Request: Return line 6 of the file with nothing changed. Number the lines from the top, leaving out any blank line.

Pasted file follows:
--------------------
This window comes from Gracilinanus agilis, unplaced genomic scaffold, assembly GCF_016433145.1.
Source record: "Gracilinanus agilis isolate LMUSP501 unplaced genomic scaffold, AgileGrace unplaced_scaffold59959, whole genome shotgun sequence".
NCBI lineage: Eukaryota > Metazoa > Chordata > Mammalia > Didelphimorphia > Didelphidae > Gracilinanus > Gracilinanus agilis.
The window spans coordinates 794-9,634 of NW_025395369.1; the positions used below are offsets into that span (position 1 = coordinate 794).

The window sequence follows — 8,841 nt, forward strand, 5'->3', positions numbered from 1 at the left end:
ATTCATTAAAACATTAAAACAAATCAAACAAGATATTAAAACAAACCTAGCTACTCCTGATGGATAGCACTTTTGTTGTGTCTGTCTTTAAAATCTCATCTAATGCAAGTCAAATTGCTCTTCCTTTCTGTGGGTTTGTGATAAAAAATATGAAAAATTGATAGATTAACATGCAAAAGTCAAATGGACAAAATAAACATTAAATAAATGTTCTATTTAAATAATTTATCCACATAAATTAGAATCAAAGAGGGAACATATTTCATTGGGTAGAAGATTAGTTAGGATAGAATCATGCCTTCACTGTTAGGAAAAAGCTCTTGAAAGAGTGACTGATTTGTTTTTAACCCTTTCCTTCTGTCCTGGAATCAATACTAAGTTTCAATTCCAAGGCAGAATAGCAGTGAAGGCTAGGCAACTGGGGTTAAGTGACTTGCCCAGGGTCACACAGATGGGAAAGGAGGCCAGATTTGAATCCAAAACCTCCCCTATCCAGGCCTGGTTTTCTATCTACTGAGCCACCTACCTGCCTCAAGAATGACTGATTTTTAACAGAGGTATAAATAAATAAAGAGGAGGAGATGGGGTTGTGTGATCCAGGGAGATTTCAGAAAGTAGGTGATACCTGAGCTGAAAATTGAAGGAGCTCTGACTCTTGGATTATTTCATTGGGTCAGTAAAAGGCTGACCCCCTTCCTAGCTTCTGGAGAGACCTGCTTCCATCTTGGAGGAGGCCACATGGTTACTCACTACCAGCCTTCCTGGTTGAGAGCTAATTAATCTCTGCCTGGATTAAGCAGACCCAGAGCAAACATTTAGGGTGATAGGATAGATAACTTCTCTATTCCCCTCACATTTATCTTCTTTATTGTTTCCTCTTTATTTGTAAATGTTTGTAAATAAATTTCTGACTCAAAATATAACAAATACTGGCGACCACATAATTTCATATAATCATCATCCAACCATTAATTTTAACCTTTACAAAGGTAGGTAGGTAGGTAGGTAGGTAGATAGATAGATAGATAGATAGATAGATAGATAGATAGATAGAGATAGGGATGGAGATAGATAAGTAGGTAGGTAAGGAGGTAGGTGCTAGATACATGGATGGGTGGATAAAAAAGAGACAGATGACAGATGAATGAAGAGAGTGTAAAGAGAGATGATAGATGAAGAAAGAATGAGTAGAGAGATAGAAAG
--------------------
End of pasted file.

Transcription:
ATTCATTAAAACATTAAAACAAATCAAACAAGATATTAAAACAAACCTAGCTACTCCTGATGGATAGCACTTTTGTTGTGTCTGTCTTTAAAATCTCATCTAATGCAAGTCAAATTGCTCTTCCTTTCTGTGGGTTTGTGATAAAAAATATGAAAAATTGATAGATTAACATGCAAAAGTCAAATGGACAAAATAAACATTAAATAAATGTTCTATTTAAATAATTTATCCACATAAATTAGAATCAAAGAGGGAACATATTTCATTGGGTAGAAGATTAGTTAGGATAGAATCATGCCTTCACTGTTAGGAAAAAGCTCTTGAAAGAGTGACTGATTTGTTTTTAACCCTTTCCTTCTGTCCTGGAATCAATACTAAGTTTCAATTCCAAGGCAGAATAGCAGTGAAGGCTAGGCAACTGGGGTTAAGTGACTTGCCCAGGGTCACACAGATGGGAAAGGAGGCCAGATTTGAATCCAAAACCTCCCCTATCCAGGCCTGGTTTTCTATCTACTGAGCCACCTACCTGCCTCAAGAATGACTGATTTTTAACAGAGGTATAAATAAATAAAGAGGAGGAGATGGGGTTGTGTGATCCAGGGAGATTTCAGAAAGTAGGTGATACCTGAGCTGAAAATTGAAGGAGCTCTGACTCTTGGATTATTTCATTGGGTCAGTAAAAGGCTGACCCCCTTCCTAGCTTCTGGAGAGACCTGCTTCCATCTTGGAGGAGGCCACATGGTTACTCACTACCAGCCTTCCTGGTTGAGAGCTAATTAATCTCTGCCTGGATTAAGCAGACCCAGAGCAAACATTTAGGGTGATAGGATAGATAACTTCTCTATTCCCCTCACATTTATCTTCTTTATTGTTTCCTCTTTATTTGTAAATGTTTGTAAATAAATTTCTGACTCAAAATATAACAAATACTGGCGACCACATAATTTCATATAATCATCATCCAACCATTAATTTTAACCTTTACAAAGGTAGGTAGGTAGGTAGGTAGGTAGATAGATAGATAGATAGATAGATAGATAGATAGATAGATAGAGATAGGGATGGAGATAGATAAGTAGGTAGGTAAGGAGGTAGGTGCTAGATACATGGATGGGTGGATAAAAAAGAGACAGATGACAGATGAATGAAGAGAGTGTAAAGAGAGATGATAGATGAAGAAAGAATGAGTAGAGAGATAGAAAG